The Dangers of Diabetes

Posted by

Diabetes has hidden dangers that begin before diagnosis and continue to worsen if certain steps are not taken to prevent the complications that are the real « killers » of diabetes.

Statistics show that there are approximately 18 million people with diabetes in America, both type 1 and type 2. It is amazing how many people, including diabetics, have no idea of the dangers a diabetic faces in his or her lifetime. A diabetic, all other things being equal, lives on average almost 10 years less than his or her non-diabetic counterpart.

Why do diabetics have a shorter lifespan than non-diabetics? The answer is both simple and complicated. Simple to explain in general terms, complicated in the medical sense of the term. Without following the complicated path in this article, I will try to give a simple and straightforward answer to the above question. Diabetics live shorter lives than non-diabetics due to the complications of diabetes.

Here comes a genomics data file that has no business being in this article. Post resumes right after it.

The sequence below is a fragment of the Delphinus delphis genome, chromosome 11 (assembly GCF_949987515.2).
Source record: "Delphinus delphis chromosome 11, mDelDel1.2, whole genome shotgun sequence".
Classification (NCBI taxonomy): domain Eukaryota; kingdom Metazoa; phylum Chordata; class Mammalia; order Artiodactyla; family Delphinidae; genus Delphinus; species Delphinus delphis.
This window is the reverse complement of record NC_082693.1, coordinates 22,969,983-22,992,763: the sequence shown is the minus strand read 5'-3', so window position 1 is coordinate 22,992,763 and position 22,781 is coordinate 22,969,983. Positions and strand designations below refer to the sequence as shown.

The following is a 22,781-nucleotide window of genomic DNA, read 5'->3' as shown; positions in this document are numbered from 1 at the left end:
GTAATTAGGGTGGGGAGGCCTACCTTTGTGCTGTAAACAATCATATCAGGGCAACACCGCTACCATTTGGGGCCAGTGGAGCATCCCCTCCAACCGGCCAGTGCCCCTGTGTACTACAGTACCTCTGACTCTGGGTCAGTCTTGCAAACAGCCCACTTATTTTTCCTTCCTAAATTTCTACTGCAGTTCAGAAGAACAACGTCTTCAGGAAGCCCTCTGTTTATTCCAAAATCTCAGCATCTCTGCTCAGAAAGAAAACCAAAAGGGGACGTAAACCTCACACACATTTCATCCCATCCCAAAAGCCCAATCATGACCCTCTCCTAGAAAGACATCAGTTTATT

What are the complications of diabetes?

Diabetes complications are chronic conditions that begin to affect the body of the person with diabetes. These complications are mainly caused by a condition that the medical community has called « advanced glycation end products », which is simply an « excess of sugar » saturating the inside of the body’s cells. This condition, also known as AGE for short, includes coronary heart disease, vascular disease, blindness, kidney disease, retinopathy (blindness) and loss of feeling in the hands and feet (peripheral neuropathy).